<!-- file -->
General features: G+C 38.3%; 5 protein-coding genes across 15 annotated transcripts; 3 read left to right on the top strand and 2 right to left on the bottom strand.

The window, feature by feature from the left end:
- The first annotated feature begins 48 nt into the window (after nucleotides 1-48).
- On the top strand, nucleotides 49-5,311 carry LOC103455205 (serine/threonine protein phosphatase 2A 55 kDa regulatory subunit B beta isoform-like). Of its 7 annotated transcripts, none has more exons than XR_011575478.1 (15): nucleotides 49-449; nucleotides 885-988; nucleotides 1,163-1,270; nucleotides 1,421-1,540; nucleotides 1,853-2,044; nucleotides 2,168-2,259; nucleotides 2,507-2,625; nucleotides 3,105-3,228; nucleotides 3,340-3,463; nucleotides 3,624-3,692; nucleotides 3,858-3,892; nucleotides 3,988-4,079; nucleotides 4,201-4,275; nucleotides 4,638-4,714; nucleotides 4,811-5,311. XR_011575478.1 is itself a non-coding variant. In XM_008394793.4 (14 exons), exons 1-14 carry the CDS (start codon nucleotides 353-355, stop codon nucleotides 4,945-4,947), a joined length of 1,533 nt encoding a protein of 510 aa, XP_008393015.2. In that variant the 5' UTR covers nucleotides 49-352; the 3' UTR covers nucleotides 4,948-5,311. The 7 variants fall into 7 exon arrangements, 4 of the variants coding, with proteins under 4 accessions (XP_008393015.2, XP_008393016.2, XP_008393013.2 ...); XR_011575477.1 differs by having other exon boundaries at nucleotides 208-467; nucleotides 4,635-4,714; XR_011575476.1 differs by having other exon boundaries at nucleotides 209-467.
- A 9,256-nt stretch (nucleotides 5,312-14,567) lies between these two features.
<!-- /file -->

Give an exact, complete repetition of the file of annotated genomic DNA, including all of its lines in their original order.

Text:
General features: G+C 38.3%; 5 protein-coding genes across 15 annotated transcripts; 3 read left to right on the top strand and 2 right to left on the bottom strand.

The window, feature by feature from the left end:
- The first annotated feature begins 48 nt into the window (after nucleotides 1-48).
- On the top strand, nucleotides 49-5,311 carry LOC103455205 (serine/threonine protein phosphatase 2A 55 kDa regulatory subunit B beta isoform-like). Of its 7 annotated transcripts, none has more exons than XR_011575478.1 (15): nucleotides 49-449; nucleotides 885-988; nucleotides 1,163-1,270; nucleotides 1,421-1,540; nucleotides 1,853-2,044; nucleotides 2,168-2,259; nucleotides 2,507-2,625; nucleotides 3,105-3,228; nucleotides 3,340-3,463; nucleotides 3,624-3,692; nucleotides 3,858-3,892; nucleotides 3,988-4,079; nucleotides 4,201-4,275; nucleotides 4,638-4,714; nucleotides 4,811-5,311. XR_011575478.1 is itself a non-coding variant. In XM_008394793.4 (14 exons), exons 1-14 carry the CDS (start codon nucleotides 353-355, stop codon nucleotides 4,945-4,947), a joined length of 1,533 nt encoding a protein of 510 aa, XP_008393015.2. In that variant the 5' UTR covers nucleotides 49-352; the 3' UTR covers nucleotides 4,948-5,311. The 7 variants fall into 7 exon arrangements, 4 of the variants coding, with proteins under 4 accessions (XP_008393015.2, XP_008393016.2, XP_008393013.2 ...); XR_011575477.1 differs by having other exon boundaries at nucleotides 208-467; nucleotides 4,635-4,714; XR_011575476.1 differs by having other exon boundaries at nucleotides 209-467.
- A 9,256-nt stretch (nucleotides 5,312-14,567) lies between these two features.